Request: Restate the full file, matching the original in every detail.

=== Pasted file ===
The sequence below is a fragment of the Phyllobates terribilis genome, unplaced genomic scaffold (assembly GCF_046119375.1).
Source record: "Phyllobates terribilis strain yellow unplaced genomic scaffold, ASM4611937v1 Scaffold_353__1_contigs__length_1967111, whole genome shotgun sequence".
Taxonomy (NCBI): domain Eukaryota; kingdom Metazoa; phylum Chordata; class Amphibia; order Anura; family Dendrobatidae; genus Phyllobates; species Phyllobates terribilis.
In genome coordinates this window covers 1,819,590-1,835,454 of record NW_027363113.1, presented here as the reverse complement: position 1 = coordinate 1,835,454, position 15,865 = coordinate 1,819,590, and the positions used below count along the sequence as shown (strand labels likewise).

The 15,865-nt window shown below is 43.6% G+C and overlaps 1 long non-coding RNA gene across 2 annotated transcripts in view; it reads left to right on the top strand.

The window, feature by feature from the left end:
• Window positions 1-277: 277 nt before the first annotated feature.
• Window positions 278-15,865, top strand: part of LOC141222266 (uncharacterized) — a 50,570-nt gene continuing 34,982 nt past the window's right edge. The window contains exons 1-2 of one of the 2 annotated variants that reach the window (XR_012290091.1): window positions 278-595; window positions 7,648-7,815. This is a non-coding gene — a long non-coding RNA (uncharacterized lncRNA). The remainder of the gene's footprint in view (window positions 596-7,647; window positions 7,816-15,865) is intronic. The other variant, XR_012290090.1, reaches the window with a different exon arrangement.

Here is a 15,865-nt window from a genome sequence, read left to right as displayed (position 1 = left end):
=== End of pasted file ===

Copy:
The sequence below is a fragment of the Phyllobates terribilis genome, unplaced genomic scaffold (assembly GCF_046119375.1).
Source record: "Phyllobates terribilis strain yellow unplaced genomic scaffold, ASM4611937v1 Scaffold_353__1_contigs__length_1967111, whole genome shotgun sequence".
Taxonomy (NCBI): domain Eukaryota; kingdom Metazoa; phylum Chordata; class Amphibia; order Anura; family Dendrobatidae; genus Phyllobates; species Phyllobates terribilis.
In genome coordinates this window covers 1,819,590-1,835,454 of record NW_027363113.1, presented here as the reverse complement: position 1 = coordinate 1,835,454, position 15,865 = coordinate 1,819,590, and the positions used below count along the sequence as shown (strand labels likewise).

The 15,865-nt window shown below is 43.6% G+C and overlaps 1 long non-coding RNA gene across 2 annotated transcripts in view; it reads left to right on the top strand.

The window, feature by feature from the left end:
• Window positions 1-277: 277 nt before the first annotated feature.
• Window positions 278-15,865, top strand: part of LOC141222266 (uncharacterized) — a 50,570-nt gene continuing 34,982 nt past the window's right edge. The window contains exons 1-2 of one of the 2 annotated variants that reach the window (XR_012290091.1): window positions 278-595; window positions 7,648-7,815. This is a non-coding gene — a long non-coding RNA (uncharacterized lncRNA). The remainder of the gene's footprint in view (window positions 596-7,647; window positions 7,816-15,865) is intronic. The other variant, XR_012290090.1, reaches the window with a different exon arrangement.

Here is a 15,865-nt window from a genome sequence, read left to right as displayed (position 1 = left end):